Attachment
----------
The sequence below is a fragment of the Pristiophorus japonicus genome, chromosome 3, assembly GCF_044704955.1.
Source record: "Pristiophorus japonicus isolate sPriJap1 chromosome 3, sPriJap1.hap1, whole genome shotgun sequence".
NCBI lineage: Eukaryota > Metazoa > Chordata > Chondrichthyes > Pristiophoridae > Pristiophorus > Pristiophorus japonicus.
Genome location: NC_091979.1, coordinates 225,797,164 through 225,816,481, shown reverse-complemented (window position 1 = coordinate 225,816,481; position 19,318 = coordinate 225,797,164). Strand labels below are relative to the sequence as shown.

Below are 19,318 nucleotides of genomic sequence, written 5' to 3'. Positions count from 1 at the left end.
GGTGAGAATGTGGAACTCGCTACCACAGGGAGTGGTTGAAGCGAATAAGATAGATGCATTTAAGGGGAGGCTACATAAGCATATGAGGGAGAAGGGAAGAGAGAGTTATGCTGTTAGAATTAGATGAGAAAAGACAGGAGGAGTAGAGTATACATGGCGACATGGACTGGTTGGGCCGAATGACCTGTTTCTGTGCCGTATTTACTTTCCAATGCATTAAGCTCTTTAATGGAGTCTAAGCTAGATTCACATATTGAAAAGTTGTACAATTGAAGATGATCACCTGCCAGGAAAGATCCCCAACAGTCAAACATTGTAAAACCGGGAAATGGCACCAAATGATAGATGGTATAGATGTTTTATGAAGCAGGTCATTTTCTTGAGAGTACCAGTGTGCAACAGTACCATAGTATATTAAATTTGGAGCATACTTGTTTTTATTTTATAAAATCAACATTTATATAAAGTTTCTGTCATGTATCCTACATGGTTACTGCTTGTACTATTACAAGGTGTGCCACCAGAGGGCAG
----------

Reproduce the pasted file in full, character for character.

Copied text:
The sequence below is a fragment of the Pristiophorus japonicus genome, chromosome 3, assembly GCF_044704955.1.
Source record: "Pristiophorus japonicus isolate sPriJap1 chromosome 3, sPriJap1.hap1, whole genome shotgun sequence".
NCBI lineage: Eukaryota > Metazoa > Chordata > Chondrichthyes > Pristiophoridae > Pristiophorus > Pristiophorus japonicus.
Genome location: NC_091979.1, coordinates 225,797,164 through 225,816,481, shown reverse-complemented (window position 1 = coordinate 225,816,481; position 19,318 = coordinate 225,797,164). Strand labels below are relative to the sequence as shown.

Below are 19,318 nucleotides of genomic sequence, written 5' to 3'. Positions count from 1 at the left end.
GGTGAGAATGTGGAACTCGCTACCACAGGGAGTGGTTGAAGCGAATAAGATAGATGCATTTAAGGGGAGGCTACATAAGCATATGAGGGAGAAGGGAAGAGAGAGTTATGCTGTTAGAATTAGATGAGAAAAGACAGGAGGAGTAGAGTATACATGGCGACATGGACTGGTTGGGCCGAATGACCTGTTTCTGTGCCGTATTTACTTTCCAATGCATTAAGCTCTTTAATGGAGTCTAAGCTAGATTCACATATTGAAAAGTTGTACAATTGAAGATGATCACCTGCCAGGAAAGATCCCCAACAGTCAAACATTGTAAAACCGGGAAATGGCACCAAATGATAGATGGTATAGATGTTTTATGAAGCAGGTCATTTTCTTGAGAGTACCAGTGTGCAACAGTACCATAGTATATTAAATTTGGAGCATACTTGTTTTTATTTTATAAAATCAACATTTATATAAAGTTTCTGTCATGTATCCTACATGGTTACTGCTTGTACTATTACAAGGTGTGCCACCAGAGGGCAG